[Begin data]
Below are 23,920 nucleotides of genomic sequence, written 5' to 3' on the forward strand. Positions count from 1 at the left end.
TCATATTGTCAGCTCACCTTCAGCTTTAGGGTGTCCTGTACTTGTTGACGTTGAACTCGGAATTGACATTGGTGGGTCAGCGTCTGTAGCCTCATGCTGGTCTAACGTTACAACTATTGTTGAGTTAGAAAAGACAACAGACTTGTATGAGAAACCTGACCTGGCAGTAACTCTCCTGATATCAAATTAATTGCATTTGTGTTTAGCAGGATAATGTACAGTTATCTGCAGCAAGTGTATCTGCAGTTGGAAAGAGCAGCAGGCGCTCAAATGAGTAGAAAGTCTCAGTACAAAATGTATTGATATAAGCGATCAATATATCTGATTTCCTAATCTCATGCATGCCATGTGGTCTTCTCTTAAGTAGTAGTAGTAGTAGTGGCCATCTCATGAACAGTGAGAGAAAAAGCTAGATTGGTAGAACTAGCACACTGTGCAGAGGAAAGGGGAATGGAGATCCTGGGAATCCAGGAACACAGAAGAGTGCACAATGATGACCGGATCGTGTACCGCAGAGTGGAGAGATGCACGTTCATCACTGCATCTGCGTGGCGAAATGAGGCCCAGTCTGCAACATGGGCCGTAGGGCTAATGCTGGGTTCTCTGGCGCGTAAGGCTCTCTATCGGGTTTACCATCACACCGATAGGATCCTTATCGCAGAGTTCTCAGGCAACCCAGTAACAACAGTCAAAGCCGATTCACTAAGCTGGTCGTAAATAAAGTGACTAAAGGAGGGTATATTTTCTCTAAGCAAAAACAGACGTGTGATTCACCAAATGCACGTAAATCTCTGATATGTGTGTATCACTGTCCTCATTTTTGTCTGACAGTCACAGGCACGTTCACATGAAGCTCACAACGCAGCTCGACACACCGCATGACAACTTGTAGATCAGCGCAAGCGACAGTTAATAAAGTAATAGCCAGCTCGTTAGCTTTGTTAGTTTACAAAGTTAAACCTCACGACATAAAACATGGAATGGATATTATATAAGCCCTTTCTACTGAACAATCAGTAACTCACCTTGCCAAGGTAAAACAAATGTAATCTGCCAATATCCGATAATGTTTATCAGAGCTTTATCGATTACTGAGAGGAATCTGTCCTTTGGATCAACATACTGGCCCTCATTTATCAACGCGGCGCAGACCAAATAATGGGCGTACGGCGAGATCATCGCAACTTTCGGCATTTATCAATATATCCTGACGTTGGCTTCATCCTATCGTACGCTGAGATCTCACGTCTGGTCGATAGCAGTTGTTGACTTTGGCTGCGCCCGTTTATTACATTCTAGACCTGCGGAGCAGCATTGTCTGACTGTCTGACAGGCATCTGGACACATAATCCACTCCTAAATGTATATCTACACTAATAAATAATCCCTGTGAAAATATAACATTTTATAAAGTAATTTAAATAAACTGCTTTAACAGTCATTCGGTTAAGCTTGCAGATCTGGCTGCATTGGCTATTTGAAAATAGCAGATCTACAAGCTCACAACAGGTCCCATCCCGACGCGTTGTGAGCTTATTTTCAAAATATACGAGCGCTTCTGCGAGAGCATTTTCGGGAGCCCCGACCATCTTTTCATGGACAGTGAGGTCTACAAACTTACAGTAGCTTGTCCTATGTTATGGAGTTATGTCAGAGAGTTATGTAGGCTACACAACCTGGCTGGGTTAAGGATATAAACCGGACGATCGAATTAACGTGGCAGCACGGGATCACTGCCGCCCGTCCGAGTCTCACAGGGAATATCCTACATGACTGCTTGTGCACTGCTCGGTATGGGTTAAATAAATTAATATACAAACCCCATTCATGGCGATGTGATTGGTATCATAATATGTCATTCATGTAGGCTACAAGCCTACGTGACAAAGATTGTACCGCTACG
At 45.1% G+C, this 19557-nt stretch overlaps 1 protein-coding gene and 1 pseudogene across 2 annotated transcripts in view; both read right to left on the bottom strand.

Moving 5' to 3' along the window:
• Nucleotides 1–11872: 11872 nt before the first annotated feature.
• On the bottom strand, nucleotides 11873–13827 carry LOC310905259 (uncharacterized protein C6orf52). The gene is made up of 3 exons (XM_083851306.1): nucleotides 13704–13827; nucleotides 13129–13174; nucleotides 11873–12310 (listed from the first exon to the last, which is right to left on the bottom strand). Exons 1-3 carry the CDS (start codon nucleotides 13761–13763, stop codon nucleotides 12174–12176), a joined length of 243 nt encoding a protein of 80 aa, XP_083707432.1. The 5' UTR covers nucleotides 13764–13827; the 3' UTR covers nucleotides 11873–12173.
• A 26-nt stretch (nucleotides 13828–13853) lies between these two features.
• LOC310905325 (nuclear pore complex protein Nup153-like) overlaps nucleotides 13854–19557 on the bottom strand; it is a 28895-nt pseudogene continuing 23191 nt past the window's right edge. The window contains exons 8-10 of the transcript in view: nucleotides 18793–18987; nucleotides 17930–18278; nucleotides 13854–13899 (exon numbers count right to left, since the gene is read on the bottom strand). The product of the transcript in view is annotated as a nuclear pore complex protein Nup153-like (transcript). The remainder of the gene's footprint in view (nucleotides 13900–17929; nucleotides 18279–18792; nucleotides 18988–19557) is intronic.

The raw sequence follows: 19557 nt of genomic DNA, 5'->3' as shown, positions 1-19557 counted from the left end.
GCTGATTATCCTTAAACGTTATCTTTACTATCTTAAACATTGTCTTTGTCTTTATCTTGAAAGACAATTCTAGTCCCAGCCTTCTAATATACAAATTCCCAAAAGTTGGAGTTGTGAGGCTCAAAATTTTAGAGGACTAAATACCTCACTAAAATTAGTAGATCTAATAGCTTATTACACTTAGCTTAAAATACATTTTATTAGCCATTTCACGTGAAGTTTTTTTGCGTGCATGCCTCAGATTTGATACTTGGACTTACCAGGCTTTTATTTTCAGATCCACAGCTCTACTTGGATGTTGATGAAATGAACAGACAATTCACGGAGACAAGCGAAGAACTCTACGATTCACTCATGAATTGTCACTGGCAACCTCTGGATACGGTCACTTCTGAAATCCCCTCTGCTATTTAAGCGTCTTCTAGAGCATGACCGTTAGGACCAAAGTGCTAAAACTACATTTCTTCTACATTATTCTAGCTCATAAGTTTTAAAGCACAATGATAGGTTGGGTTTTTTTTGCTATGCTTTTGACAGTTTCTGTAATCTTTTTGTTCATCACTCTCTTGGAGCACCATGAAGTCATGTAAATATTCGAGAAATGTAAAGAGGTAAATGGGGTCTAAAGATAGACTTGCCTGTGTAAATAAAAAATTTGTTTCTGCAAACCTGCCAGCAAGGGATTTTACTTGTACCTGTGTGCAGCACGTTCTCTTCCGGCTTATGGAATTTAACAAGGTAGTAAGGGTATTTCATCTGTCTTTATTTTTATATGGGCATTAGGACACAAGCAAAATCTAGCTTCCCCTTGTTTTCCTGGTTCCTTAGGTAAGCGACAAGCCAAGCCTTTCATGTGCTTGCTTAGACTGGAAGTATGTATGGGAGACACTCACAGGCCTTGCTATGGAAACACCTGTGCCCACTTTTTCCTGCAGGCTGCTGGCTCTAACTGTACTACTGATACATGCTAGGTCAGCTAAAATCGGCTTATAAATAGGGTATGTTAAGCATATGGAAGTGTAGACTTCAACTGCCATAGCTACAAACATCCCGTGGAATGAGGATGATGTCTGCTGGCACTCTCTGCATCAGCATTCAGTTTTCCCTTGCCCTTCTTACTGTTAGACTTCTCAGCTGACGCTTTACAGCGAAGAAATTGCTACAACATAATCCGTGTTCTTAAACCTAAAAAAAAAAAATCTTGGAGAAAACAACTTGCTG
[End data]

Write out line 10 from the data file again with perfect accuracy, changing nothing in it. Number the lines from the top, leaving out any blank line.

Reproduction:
GCTGATTATCCTTAAACGTTATCTTTACTATCTTAAACATTGTCTTTGTCTTTATCTTGAAAGACAATTCTAGTCCCAGCCTTCTAATATACAAATTCCCAAAAGTTGGAGTTGTGAGGCTCAAAATTTTAGAGGACTAAATACCTCACTAAAATTAGTAGATCTAATAGCTTATTACACTTAGCTTAAAATACATTTTATTAGCCATTTCACGTGAAGTTTTTTTGCGTGCATGCCTCAGATTTGATACTTGGACTTACCAGGCTTTTATTTTCAGATCCACAGCTCTACTTGGATGTTGATGAAATGAACAGACAATTCACGGAGACAAGCGAAGAACTCTACGATTCACTCATGAATTGTCACTGGCAACCTCTGGATACGGTCACTTCTGAAATCCCCTCTGCTATTTAAGCGTCTTCTAGAGCATGACCGTTAGGACCAAAGTGCTAAAACTACATTTCTTCTACATTATTCTAGCTCATAAGTTTTAAAGCACAATGATAGGTTGGGTTTTTTTTGCTATGCTTTTGACAGTTTCTGTAATCTTTTTGTTCATCACTCTCTTGGAGCACCATGAAGTCATGTAAATATTCGAGAAATGTAAAGAGGTAAATGGGGTCTAAAGATAGACTTGCCTGTGTAAATAAAAAATTTGTTTCTGCAAACCTGCCAGCAAGGGATTTTACTTGTACCTGTGTGCAGCACGTTCTCTTCCGGCTTATGGAATTTAACAAGGTAGTAAGGGTATTTCATCTGTCTTTATTTTTATATGGGCATTAGGACACAAGCAAAATCTAGCTTCCCCTTGTTTTCCTGGTTCCTTAGGTAAGCGACAAGCCAAGCCTTTCATGTGCTTGCTTAGACTGGAAGTATGTATGGGAGACACTCACAGGCCTTGCTATGGAAACACCTGTGCCCACTTTTTCCTGCAGGCTGCTGGCTCTAACTGTACTACTGATACATGCTAGGTCAGCTAAAATCGGCTTATAAATAGGGTATGTTAAGCATATGGAAGTGTAGACTTCAACTGCCATAGCTACAAACATCCCGTGGAATGAGGATGATGTCTGCTGGCACTCTCTGCATCAGCATTCAGTTTTCCCTTGCCCTTCTTACTGTTAGACTTCTCAGCTGACGCTTTACAGCGAAGAAATTGCTACAACATAATCCGTGTTCTTAAACCTAAAAAAAAAAAATCTTGGAGAAAACAACTTGCTG